AUGUSTA — Gov. Paul LePage delivered his first State of the State address Tuesday night, calling on Maine legislators to be outraged about Maine’s lagging incomes and economic opportunity.

“We need more jobs. We need more careers to pull our state out of poverty. We need good-paying careers that will offer benefits, security and job satisfaction,” LePage said, drawing one of several standing ovations from both Republicans and Democrats.

The 50-minute speech touched on LePage’s familiar priorities: reducing health and welfare sending, lowering energy costs, reducing taxes and reducing the regulatory burdens on businesses. His speech ended on a more personal note when he spoke about being the victim of domestic abuse as a child.

“Those memories are not pleasant, but I will share my past to help end domestic abuse today and going forward,” LePage said, as members of both parties stood and applauded.

LePage said it was time that domestic violence become a men’s issue instead of women’s issue. “It is time men stand up, speak up and stamp out domestic violence. As men we must stand together as one and say no to domestic violence.”

LePage began his speech by highlighting some of the accomplishments of his first year in office, including tax cuts, pension reform and increasing education aid.

He called on the lawmakers to move quickly to adopt his proposal to cut $221 million from health and human services.

“My administration did not create this problem and did not invent it,” LePage said.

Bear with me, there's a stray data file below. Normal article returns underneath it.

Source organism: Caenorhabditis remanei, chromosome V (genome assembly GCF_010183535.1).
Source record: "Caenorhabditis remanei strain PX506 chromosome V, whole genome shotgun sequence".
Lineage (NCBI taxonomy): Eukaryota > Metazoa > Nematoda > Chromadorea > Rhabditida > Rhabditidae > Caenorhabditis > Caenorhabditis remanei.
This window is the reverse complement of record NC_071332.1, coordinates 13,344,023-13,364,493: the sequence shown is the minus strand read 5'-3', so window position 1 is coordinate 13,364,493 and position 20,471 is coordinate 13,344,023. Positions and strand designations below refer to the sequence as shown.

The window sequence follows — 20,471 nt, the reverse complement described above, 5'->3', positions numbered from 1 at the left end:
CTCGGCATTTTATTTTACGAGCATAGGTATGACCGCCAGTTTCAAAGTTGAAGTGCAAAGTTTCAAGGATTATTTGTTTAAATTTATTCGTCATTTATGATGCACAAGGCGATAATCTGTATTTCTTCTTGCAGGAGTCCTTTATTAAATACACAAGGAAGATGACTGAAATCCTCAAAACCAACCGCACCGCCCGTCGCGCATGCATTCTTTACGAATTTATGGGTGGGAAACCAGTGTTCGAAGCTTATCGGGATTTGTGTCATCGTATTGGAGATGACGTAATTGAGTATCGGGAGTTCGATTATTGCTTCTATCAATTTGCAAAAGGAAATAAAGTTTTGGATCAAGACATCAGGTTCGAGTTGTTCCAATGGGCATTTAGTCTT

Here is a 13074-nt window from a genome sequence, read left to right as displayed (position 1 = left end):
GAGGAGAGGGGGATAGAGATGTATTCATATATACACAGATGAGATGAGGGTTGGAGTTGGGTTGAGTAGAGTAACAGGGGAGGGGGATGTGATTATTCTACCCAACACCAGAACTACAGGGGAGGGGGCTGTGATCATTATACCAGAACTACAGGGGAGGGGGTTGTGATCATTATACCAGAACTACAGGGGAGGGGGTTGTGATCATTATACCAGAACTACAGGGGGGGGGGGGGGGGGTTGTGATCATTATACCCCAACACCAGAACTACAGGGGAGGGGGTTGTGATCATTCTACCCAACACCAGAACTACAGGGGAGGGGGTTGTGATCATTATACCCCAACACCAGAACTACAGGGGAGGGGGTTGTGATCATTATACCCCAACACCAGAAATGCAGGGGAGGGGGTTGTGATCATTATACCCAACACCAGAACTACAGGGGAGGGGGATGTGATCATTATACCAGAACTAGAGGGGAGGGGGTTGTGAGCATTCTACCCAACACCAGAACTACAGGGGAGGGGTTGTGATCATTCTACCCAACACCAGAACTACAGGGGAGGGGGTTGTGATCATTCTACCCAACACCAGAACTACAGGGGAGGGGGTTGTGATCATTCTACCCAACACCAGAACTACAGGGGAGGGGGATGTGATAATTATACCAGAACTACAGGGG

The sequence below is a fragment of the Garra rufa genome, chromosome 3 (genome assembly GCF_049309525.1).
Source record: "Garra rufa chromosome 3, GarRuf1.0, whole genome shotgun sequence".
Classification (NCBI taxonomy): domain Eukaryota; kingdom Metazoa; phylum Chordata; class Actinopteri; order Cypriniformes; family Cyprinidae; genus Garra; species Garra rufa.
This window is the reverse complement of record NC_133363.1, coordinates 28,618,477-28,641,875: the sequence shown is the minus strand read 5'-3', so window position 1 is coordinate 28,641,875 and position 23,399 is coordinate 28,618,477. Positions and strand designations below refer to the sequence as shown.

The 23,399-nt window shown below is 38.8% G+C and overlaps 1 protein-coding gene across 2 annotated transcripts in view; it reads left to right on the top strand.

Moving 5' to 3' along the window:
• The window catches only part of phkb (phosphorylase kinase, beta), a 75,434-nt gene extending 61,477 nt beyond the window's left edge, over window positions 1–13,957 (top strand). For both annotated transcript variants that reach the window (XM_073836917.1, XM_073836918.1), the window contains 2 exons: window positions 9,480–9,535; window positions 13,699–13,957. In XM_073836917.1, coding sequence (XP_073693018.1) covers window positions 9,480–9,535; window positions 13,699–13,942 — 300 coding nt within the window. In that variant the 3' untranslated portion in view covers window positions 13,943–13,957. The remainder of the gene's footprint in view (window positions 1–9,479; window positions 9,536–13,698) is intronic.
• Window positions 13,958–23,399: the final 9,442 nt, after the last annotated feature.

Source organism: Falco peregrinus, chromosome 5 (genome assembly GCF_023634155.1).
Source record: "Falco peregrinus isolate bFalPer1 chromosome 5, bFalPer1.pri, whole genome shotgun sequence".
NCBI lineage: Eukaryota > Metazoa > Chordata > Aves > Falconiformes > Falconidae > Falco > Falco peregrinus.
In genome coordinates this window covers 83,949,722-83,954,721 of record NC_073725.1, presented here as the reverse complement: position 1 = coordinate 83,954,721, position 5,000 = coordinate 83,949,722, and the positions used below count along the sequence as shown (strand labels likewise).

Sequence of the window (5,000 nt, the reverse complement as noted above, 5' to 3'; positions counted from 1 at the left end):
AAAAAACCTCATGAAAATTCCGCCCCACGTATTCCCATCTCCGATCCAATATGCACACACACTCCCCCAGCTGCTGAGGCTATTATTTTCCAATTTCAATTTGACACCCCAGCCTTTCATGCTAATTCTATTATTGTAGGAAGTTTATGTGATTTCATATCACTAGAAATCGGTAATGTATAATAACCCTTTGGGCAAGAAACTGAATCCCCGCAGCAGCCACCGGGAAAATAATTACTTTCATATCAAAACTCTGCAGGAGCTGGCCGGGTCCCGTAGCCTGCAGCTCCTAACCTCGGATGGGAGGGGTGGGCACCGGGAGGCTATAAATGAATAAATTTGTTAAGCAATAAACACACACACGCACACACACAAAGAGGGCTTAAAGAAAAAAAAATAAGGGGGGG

Democrats have resisted LePage’s proposed cuts, saying the shortfall was based on faulty budgeting not the long-term growth. However, LePage reiterated his argument that the core problem is a long-term expansion of MaineCare and other social assistance programs.

“We must stop promising people a free lunch when those working in Maine are earning below the national average. It is unfair to promise people they can get things for free when the resulting bills are not being paid,” he said.

While the budget shortfall has dominated business in the State House for weeks, LePage used the opportunity to reiterate his longer-term goals.

He said he opposes efforts to mandate expensive, green energy — a reference to a petition drive to increase renewable energy use in the state.

“I do not support Augusta being in the business of increasing costs on hardworking Maine families to pad the pockets of interest groups,” he said, “I support letting the free market decide.”

He said his administration will soon introduce a series of education reforms intended to increase teacher effectiveness. He also said he wants to increase access to career and technical education programs.

LePage also said he wants to “further reduce our tax burden,” although he did not give any specifics.

John Richardson — 620-7016

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